As the nation struggles to close its graduation gap, Diplomas Count 2008 examines states' efforts to forge stronger connections between precollegiate and postsecondary education.
Young people on the road from high school to college face conflicting signals and too many offramps. While high schools require one set of courses and tests to graduate, for instance, colleges may have different expectations for what it takes to do college-level work.
In recent years, 38 states have formed what are typically known as “P-16” or “P-20” councils to bridge the divide between precollegiate and higher education.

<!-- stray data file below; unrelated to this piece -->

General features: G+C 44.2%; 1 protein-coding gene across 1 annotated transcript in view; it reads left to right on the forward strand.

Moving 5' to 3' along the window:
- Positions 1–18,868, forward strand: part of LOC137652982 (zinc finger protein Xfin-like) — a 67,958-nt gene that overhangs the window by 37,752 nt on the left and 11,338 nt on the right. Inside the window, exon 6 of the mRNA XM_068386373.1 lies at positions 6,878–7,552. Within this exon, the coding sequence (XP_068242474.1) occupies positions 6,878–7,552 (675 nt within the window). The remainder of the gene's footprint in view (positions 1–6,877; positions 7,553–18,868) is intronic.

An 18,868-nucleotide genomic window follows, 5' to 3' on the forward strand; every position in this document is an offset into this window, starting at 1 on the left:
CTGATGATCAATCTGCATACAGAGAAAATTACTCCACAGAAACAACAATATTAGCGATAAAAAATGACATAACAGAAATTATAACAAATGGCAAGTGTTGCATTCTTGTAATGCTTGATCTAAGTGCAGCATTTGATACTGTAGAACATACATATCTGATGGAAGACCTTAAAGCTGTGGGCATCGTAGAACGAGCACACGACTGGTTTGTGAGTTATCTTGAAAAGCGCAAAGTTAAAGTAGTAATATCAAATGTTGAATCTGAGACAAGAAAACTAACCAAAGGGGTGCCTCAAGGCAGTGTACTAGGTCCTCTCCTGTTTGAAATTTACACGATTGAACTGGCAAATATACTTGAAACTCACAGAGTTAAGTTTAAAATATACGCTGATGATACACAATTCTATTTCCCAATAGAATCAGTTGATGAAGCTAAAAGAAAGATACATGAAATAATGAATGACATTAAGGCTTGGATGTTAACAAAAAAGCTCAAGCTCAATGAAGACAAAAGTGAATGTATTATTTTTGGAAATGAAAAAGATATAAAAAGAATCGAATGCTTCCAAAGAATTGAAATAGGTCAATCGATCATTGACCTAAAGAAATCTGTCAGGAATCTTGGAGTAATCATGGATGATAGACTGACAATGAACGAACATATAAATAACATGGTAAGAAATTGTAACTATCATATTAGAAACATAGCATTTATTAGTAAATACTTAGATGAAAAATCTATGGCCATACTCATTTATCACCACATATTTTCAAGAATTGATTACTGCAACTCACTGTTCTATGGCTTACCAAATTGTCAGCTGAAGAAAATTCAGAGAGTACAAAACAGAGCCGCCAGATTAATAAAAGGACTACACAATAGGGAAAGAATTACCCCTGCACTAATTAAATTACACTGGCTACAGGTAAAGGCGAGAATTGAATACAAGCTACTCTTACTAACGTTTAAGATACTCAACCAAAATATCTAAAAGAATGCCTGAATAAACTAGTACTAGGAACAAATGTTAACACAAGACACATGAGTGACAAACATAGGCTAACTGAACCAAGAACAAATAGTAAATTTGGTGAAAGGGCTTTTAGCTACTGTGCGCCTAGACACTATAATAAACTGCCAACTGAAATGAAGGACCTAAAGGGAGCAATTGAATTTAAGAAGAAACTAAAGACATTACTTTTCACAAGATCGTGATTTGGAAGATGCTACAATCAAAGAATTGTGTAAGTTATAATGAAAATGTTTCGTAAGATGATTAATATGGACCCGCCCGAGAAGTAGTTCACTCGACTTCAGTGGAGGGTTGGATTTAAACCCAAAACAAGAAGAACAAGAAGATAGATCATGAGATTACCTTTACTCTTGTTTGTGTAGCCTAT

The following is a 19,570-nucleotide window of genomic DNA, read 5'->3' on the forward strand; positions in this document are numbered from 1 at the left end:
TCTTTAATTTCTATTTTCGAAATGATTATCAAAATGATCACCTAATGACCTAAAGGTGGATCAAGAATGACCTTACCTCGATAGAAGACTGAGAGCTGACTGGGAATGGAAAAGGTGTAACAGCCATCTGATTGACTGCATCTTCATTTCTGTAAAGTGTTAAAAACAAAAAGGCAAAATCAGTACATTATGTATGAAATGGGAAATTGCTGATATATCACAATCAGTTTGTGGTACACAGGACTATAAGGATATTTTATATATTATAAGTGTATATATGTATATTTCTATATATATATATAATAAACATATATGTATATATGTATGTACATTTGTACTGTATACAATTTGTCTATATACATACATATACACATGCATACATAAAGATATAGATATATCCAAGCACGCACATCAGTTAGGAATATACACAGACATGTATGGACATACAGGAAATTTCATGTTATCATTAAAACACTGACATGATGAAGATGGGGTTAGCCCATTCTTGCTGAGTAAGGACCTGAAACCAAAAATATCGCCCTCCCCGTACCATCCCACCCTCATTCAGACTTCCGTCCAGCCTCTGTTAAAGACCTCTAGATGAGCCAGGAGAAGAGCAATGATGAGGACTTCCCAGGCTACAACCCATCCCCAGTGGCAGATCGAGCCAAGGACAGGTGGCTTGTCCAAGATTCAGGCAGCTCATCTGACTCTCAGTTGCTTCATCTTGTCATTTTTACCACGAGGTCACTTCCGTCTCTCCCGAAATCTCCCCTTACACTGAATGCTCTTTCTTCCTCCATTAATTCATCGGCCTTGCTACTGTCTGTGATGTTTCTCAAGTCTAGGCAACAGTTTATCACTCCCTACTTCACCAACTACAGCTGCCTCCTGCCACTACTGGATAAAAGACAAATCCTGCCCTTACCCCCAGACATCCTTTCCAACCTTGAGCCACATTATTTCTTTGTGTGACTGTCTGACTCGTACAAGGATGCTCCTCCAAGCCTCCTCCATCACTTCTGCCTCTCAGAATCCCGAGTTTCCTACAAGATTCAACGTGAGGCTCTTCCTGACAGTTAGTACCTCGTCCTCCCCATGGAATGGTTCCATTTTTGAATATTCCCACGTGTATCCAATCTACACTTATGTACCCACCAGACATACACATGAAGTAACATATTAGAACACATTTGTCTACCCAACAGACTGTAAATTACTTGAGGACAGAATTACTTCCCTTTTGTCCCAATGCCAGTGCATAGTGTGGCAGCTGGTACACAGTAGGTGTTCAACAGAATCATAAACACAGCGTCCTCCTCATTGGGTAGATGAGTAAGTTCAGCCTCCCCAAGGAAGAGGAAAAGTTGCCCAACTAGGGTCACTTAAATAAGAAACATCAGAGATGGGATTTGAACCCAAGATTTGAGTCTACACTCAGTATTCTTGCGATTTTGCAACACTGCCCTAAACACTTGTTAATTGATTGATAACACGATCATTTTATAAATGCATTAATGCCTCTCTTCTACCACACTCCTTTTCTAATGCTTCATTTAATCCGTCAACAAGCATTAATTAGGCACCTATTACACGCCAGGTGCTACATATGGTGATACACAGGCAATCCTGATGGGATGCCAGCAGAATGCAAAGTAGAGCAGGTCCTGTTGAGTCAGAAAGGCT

Those groups bring together people from the various levels of education, from preschool (hence the “P”) to college or beyond (years 16 to 20), and often include representatives from state government,...
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